This Chart of the Month revisits the EU Emissions Trading Scheme (ETS). An explanation as to how it works can be found in the July 2021 Chart.
In that article, we asked whether the EU ETS could hold its value, and whether the increase in costs of pollution would prove too great a burden for firms and the poorest households. Now, we can try to answer both of these questions.
In early 2021, the price of one ETS permit had just peaked over €50. Since then, it has increased to an all time high of €101.25 in February 2023. How can this bullish rally be explained?
In December 2021, the EU responded to criticisms that they had provided a surplus of permits. They created a new “Fit for 55” plan, placing a target of reducing net greenhouse gas emissions by 55% by 2030. Legislators increased the annual rate of removal of permits to 4.3% per year from 2024-2027. This reduction in supply has rationed the permits for firms that are most willing to pay for them through the price mechanism; ie through higher prices.
Moreover, in 2022, demand for CO2 permits increased substantially; from the chart, we can see that trade volumes also remained high throughout the year. This was a result of the decrease in Russian gas supply, which made gas so expensive that it was cheaper to use coal to generate electricity. This led to a 7% increase in the usage of coal for power. Coal emits twice as much carbon when burnt, so demand for permits rose as companies stepped away from gas.
The recent price spike (from the start of the year) and low trade volume can be explained by the EU’s April deadline to submit permits to cover last year’s emissions. Most firms had already created a stock of permits beforehand and were unwilling to give them up before they were to be collected, and other firms which had not done so were willing to pay higher amounts for permits to not face legal fees.
The high value of the EU ETS is therefore a result of both structural and exogenous reasons. Nonetheless, it is clear that the EU ETS’ price will hold a lot of its value. Even without the shorter term factors increasing demand, the continuing restriction of supply will lead to continuing higher prices while carbon emission remains in demand.
As mentioned in our previous article, the poorest spend a larger proportion of their income on energy in comparison to the rich, and so the ETS can act as a regressive tax. The impact of the ETS have been compounded by the cost of living crisis. Firms almost completely passed the ETS onto consumers. They could do this because goods produced by these firms are very irresponsive to price, and because during the era of sanctions firms were given leeway to protect their profit margins. This put a heavier burden on the poor when they were already under pressure from inflation.
One policy that has uptake in several countries with carbon pricing is cash transfers. For example, Sweden gave handouts based on how much their carbon tax impacted low and middle income groups’ abilities to afford energy. These can be easily and cheaply targeted as the EU already has social safety nets which have similar eligibility criteria.
If we consider that firms are also switching to more sustainable practices, this could lead to the destruction of fossil-fuel related jobs. Typically, these jobs are geographically concentrated and low skill, and so this could harm small communities. Indeed, the IMF’s Fiscal Monitor predicts that even just a $50 price on carbon per ton would increase employment reduction in the coal sector in Germany by 30% and in Poland by more than 40% between 2015 and 2030. EU policymakers should focus on helping these workers transition to green jobs by providing training.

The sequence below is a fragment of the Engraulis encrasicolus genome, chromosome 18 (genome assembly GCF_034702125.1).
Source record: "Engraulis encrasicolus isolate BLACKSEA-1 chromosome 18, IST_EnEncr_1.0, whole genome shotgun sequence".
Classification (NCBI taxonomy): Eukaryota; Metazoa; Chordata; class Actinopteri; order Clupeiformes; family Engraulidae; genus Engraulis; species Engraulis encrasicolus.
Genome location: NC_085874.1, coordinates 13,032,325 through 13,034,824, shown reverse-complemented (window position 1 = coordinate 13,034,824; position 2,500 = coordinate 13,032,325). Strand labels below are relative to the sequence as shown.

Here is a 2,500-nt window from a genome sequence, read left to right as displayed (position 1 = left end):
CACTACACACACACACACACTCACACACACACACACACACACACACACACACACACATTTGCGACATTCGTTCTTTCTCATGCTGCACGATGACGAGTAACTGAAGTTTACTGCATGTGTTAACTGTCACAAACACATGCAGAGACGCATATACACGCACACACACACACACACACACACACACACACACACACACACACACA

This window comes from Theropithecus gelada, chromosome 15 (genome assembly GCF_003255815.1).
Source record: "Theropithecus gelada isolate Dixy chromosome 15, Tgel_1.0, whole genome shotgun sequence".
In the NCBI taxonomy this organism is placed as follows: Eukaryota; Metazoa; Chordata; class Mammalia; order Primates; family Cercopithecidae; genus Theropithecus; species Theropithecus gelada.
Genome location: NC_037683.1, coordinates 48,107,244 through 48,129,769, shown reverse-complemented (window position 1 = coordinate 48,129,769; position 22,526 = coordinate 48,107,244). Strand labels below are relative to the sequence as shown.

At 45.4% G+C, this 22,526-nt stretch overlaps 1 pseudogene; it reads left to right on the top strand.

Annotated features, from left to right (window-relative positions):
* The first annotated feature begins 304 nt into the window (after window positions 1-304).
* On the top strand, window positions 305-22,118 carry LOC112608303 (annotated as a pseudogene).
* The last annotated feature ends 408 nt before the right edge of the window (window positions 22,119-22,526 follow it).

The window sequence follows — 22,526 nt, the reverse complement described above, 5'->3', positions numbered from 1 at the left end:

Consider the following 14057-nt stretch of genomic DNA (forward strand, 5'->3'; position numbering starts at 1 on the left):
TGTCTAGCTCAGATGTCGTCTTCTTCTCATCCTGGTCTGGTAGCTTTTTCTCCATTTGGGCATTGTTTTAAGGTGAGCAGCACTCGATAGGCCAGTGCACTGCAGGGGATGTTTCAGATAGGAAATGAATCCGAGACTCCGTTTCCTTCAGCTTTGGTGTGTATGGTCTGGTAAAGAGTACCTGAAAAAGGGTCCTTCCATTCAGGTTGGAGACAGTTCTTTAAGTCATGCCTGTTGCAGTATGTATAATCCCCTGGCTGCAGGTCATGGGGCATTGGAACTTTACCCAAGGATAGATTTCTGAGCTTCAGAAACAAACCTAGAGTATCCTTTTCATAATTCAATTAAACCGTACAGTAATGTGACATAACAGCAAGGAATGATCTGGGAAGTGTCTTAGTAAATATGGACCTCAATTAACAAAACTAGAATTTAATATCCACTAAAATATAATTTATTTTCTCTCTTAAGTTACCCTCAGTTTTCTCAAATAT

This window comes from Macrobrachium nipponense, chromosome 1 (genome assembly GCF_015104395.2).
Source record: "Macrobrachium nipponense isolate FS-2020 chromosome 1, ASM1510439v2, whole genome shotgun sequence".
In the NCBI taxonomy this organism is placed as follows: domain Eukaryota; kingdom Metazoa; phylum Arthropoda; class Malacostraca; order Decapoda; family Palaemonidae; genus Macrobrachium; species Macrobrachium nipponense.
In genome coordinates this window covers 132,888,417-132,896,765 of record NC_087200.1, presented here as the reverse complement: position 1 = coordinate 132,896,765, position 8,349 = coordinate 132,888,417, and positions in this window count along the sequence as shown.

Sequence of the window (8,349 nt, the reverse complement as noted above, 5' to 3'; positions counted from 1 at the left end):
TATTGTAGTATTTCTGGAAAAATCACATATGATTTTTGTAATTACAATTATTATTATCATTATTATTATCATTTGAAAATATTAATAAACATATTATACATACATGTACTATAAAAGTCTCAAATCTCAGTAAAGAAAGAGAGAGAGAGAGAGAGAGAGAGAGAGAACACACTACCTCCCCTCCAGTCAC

Even if firms decide not to invest into green technology, jobs may still be lost. Unfortunately, the price of carbon globally is at around 2% of what the EU prices it as, due to the lack of pressure on foreign firms to cut emissions. Whilst few companies have relocated to avoid the ETS, many are losing their international price competitiveness.
In comparison, China’s ETS scheme excludes all sectors except for power generation, allowing most industries to thrive. Although the EU may not be able to U-turn and make so many sectors exempt, it could provide relief to the firms suffering the most from the higher carbon prices. Otherwise, more fossil fuel workers may be laid off without significant reductions in emissions.
Another potential policy would be conditional cash transfers for households, as well as loans, subsidies or tax cuts for firms. Under this system, households would be rewarded for how much non-renewable energy they are saving, and firms for their investment in renewables. This would make transitioning less painful, as they now receive aid to do so.
The long term living standards of the poorest may be improved, should policy help them adjust to higher prices. Low-income households disproportionately live in areas with high exposure to air pollution, and the reduction in pollution that the ETS creates could therefore benefit their health. In addition, the responses of firms to invest more in greener technologies may reduce the price of energy in the long run, giving more access to poorer households in the future.
While government support may protect the vulnerable when carbon prices are solely structurally high, this may not be the case with external shocks, which are by nature impossible to prepare for. In an increasingly geopolitically fractured world, such shocks may become more frequent. It will be important to monitor whether the EU ETS can sustain political pressure if prices rise too high too quickly, from both firms and households.
Our Question of the Month:
Will a more effective ETS permit price alone be enough to curb carbon emissions in line with global temperature targets? If not, what other policies are needed?